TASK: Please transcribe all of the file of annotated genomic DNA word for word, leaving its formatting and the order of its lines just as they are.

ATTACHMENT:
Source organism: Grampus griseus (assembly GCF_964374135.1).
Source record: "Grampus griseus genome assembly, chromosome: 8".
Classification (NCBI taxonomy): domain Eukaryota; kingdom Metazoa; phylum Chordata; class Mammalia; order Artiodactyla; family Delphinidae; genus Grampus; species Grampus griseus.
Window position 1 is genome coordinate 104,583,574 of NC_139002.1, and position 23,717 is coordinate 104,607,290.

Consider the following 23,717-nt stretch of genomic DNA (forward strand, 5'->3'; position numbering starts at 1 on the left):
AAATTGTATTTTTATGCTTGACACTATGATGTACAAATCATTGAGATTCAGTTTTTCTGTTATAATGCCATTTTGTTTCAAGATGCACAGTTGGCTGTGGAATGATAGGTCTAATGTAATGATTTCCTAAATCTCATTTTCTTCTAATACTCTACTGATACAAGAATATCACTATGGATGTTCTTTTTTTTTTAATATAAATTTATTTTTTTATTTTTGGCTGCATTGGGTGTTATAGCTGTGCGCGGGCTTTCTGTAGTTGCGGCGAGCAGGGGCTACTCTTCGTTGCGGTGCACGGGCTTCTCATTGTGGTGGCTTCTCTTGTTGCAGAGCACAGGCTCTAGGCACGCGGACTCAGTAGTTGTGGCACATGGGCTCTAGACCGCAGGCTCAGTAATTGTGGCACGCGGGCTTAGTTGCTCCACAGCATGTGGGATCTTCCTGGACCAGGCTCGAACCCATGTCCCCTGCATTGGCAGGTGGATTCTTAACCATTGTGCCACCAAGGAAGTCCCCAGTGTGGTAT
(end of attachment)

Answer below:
Source organism: Grampus griseus (assembly GCF_964374135.1).
Source record: "Grampus griseus genome assembly, chromosome: 8".
Classification (NCBI taxonomy): domain Eukaryota; kingdom Metazoa; phylum Chordata; class Mammalia; order Artiodactyla; family Delphinidae; genus Grampus; species Grampus griseus.
Window position 1 is genome coordinate 104,583,574 of NC_139002.1, and position 23,717 is coordinate 104,607,290.

Consider the following 23,717-nt stretch of genomic DNA (forward strand, 5'->3'; position numbering starts at 1 on the left):
AAATTGTATTTTTATGCTTGACACTATGATGTACAAATCATTGAGATTCAGTTTTTCTGTTATAATGCCATTTTGTTTCAAGATGCACAGTTGGCTGTGGAATGATAGGTCTAATGTAATGATTTCCTAAATCTCATTTTCTTCTAATACTCTACTGATACAAGAATATCACTATGGATGTTCTTTTTTTTTTAATATAAATTTATTTTTTTATTTTTGGCTGCATTGGGTGTTATAGCTGTGCGCGGGCTTTCTGTAGTTGCGGCGAGCAGGGGCTACTCTTCGTTGCGGTGCACGGGCTTCTCATTGTGGTGGCTTCTCTTGTTGCAGAGCACAGGCTCTAGGCACGCGGACTCAGTAGTTGTGGCACATGGGCTCTAGACCGCAGGCTCAGTAATTGTGGCACGCGGGCTTAGTTGCTCCACAGCATGTGGGATCTTCCTGGACCAGGCTCGAACCCATGTCCCCTGCATTGGCAGGTGGATTCTTAACCATTGTGCCACCAAGGAAGTCCCCAGTGTGGTAT